Tourist Attraction in Tel Aviv: Tel Afek (Antipatride)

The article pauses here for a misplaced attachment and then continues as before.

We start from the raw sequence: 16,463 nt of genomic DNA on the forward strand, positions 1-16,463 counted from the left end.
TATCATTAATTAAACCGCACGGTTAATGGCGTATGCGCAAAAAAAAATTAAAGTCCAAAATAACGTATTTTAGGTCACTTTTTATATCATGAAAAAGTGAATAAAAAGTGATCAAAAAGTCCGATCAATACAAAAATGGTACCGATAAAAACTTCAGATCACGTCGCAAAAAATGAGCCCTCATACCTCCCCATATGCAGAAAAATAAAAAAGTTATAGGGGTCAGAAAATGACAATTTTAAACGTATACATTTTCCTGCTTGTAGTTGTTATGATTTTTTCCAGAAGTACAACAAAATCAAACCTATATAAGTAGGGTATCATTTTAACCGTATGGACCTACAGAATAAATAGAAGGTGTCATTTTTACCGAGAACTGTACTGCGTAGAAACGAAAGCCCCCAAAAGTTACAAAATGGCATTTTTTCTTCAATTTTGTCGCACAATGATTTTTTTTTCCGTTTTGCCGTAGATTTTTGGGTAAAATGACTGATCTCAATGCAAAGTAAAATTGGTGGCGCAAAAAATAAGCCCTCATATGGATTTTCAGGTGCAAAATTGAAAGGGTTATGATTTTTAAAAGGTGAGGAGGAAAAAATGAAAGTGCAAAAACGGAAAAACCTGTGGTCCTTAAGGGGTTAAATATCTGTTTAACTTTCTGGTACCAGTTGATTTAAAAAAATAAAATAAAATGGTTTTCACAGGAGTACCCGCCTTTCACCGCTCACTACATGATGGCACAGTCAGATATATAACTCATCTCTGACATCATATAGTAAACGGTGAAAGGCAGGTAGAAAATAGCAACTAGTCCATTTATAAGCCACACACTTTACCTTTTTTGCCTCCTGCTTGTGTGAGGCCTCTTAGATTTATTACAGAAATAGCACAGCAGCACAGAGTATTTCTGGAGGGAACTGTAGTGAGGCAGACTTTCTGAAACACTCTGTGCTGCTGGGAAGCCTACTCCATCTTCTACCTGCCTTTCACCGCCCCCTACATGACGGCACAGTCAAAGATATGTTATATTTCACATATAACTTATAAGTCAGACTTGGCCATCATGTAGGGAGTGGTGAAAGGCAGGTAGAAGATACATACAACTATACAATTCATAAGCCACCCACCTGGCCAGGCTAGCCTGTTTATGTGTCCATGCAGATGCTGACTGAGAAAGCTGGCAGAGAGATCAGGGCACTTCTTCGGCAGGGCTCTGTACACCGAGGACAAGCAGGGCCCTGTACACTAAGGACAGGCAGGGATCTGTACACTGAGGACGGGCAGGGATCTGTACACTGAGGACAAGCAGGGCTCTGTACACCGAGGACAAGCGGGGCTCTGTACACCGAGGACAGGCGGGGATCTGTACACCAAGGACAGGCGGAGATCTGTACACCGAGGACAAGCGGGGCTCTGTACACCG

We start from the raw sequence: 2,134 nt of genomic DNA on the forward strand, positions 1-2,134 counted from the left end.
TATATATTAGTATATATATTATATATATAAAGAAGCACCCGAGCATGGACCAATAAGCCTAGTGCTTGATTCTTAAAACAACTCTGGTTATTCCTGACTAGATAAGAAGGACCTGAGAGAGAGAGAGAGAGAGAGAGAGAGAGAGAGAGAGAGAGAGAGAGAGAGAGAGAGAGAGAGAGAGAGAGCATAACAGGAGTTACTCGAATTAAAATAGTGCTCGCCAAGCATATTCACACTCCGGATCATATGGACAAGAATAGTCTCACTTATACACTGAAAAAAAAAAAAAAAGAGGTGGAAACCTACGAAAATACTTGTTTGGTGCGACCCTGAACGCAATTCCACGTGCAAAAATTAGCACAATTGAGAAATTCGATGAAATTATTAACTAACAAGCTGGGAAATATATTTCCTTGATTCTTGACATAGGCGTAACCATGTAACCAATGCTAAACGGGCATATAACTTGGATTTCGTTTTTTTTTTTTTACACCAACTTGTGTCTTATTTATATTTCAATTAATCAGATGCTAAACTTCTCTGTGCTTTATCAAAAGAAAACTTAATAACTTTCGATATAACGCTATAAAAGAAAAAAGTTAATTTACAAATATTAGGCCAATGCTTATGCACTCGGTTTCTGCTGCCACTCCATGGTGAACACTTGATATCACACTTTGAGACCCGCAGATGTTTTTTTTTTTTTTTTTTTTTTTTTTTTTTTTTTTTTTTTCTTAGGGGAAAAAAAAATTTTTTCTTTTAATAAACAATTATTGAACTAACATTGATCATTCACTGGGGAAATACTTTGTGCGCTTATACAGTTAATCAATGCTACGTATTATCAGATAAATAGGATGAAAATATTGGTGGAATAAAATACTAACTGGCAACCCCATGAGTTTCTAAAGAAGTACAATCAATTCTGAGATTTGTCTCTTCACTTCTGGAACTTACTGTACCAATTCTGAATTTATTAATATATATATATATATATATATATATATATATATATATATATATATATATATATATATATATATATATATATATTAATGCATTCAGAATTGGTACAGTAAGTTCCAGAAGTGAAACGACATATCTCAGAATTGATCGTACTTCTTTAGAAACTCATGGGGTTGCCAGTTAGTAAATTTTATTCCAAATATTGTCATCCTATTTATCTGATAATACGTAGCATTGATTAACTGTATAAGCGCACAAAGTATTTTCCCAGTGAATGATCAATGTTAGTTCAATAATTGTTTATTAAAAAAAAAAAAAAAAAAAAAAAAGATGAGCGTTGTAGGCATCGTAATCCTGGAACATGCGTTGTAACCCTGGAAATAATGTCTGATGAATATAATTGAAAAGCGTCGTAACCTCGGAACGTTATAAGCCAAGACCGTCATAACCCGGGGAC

Antipatrides (today Tel Afek) was a city in Palestine, precisely in Judea, today an archaeological Tell in the center of Israel where there are the vestiges of the biblical city of Afek and memories of biblical and Christian events; it was refounded and renamed "Antipatris" by Herod the Great. Antipatrides stood in the vicinity of the Yarkon River, and is now part of the great Yarkon National Park. On the site the archaeologists have discovered traces of a 5000 year old camp. Afek is mentioned, a first time, in a text of Egyptian execration and, later, in a report concerning Thoutmòsis III. Afek is mentioned several times in the Bible, in which it is described as a Canaanite city conquered by Joshua and as a Philistine military base at the time of Samuel; It is also mentioned in a tablet of Nineveh as a border town with Samaria. For some time Afek took the name of Pegaì, but in Roman times, passing for some time under the designation '' Caphar Seba ''. became '"Antipatide'". It was Herod the Great, in 9 BC, to rebuild it, or to make it live again with new fame, with this name to honor the memory of his father Antipater II, former procurator of Judea, after having been Minister of Hyrcanus despite his idumean origin. Herod the Great chose this place because, according to Josephus, on the road bound by the maritime area in Jerusalem and because it is situated in a land rich in vegetation and crossed, like the city itself, by a river that irrigated it. Paul of Tarsus, according to the Acts of the Apostles, passed here one night as a prisoner, while he was taken to Caesarea by the Procurator Felix to whom he had appealed (from here, then, in 59 after two years of detention, he was transferred to Rome, at the court of the Emperor). Antipatris was destroyed during the first Jewish war between the years 66 and 70 after Christ. Josephus speaks of it extensively in his Jewish Antiquities. It will be resolved only after two centuries, but the earthquake of 363 will shave it to the ground. It will rise as a military bulwark under the Ottoman empire. And in the Muslim era, the place was called in Arabic Qal'at Ras and the al or Tell Ras al Ayn.